Author : James O’Siorain. Curtis Clock Lab, Royal College of Surgeons in Ireland.
Nancy C. Allen, Naomi H. Philip, Lucy Hui, Xu Zhou, Ruth A. Franklin, Yong Kong and Ruslan Medzhitov
Sci. Signal. 12 (571), eaau1851.
Many cells including immune cells such as macrophages exhibit a wide variety of responses to the same stimulus, even though we expect them to respond identically. As researchers we often call these different responses “background noise”. In the body, systemic time-rhythmic signals like cortisol synchronise cells, through their 24-hour molecular clock or circadian clock. However no systemic signals exist in culture, and as such circadian rhythmicity is lost. In this study, the authors investigated if this loss of circadian rhythmicity in culture may be contributing to background noise.
A frequent technique in immunology research is to treat macrophages with the bacterial component lipopolysaccharide (LPS), mimicking their response to a bacterial infection. Allen et al. isolated macrophages from mouse peritoneum at different times of day, stimulated with LPS, then used flow cytometry to see how the response changes across the whole population. They found that macrophages variably produce the inflammatory protein IL-12p40. Subsequent analysis demonstrated that IL-12p40 production was dependent on the clock-controlled genes, Nfil3 and Dbp. These genes have opposing effects on IL-12p40, with Nfil3 reducing, and Dbp enhancing the production of IL-12p40. While most macrophages readily produce IL-12p40, the production in others is hugely dependent on clock-time, while a further subset never produce IL-12p40.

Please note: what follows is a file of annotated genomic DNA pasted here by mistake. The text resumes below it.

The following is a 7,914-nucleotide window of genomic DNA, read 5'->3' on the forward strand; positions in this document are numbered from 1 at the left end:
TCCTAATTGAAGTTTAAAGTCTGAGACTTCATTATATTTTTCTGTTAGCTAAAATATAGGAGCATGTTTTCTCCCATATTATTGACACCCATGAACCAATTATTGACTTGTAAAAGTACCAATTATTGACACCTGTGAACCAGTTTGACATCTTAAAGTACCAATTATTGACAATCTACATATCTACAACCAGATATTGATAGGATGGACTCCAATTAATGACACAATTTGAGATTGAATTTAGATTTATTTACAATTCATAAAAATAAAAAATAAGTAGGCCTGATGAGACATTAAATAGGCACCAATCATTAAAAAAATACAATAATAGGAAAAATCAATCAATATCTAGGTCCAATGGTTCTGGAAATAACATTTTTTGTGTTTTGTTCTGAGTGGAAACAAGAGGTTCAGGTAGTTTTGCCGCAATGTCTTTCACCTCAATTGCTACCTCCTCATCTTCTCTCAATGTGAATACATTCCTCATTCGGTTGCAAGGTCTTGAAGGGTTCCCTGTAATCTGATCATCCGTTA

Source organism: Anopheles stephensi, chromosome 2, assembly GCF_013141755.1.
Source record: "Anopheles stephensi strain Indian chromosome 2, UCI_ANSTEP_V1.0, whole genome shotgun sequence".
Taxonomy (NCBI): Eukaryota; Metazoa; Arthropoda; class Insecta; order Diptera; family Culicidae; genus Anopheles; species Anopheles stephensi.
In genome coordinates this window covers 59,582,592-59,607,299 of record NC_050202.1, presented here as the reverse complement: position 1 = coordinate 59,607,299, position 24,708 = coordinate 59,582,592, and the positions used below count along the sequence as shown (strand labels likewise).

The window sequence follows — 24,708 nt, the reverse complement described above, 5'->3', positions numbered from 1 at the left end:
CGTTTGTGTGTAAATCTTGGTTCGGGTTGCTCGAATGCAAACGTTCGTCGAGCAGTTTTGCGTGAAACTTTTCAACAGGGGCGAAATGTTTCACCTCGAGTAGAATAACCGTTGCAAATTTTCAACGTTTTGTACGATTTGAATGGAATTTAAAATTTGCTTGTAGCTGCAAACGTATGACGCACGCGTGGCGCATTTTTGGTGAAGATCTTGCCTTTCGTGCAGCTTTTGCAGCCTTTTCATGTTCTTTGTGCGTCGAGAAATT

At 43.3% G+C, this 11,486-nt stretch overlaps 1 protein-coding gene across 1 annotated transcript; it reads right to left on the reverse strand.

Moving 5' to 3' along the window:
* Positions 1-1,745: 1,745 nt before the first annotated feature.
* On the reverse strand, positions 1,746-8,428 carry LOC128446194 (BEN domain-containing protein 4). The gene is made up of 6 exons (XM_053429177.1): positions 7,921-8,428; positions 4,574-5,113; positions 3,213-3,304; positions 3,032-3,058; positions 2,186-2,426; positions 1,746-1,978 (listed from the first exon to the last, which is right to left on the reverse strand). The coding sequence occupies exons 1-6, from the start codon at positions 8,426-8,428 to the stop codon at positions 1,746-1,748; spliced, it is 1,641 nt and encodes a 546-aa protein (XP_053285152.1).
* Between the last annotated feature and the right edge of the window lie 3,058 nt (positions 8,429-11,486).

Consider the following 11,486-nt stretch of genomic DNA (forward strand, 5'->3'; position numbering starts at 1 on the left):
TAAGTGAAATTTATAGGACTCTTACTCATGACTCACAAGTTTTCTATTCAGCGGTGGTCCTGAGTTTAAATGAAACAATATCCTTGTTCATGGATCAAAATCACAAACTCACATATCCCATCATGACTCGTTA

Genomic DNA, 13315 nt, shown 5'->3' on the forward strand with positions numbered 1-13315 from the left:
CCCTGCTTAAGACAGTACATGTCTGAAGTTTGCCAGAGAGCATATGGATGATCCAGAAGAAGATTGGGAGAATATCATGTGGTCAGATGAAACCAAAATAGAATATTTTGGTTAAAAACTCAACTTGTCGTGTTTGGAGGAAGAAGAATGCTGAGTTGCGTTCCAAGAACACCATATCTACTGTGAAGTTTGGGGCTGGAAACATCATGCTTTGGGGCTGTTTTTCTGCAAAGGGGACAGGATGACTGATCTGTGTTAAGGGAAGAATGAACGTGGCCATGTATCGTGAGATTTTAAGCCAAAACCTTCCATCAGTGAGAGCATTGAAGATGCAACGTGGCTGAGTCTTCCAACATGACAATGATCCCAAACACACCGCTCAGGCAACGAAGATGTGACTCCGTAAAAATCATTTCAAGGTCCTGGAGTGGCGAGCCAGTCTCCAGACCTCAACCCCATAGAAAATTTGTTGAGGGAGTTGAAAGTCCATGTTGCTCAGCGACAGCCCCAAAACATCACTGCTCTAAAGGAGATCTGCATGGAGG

These results are fascinating because they describe a threshold-of-activation for IL-12p40 production that is partially dependent on clock-timing. This reaffirms our understanding for the need of a balanced immune response and how disruption of our body clocks affects this balance. This study describes that the variability (or background noise) in macrophage responses to LPS, is partially dependent on NFIL3 and DBP abundance within each cell. However, there are many more ways by which the clock controls the inflammatory response. Circadian control over processes such as cell signaling, metabolism, and protein and nucleic acid modifications, likely contribute further to the heterogynous responses of the macrophage.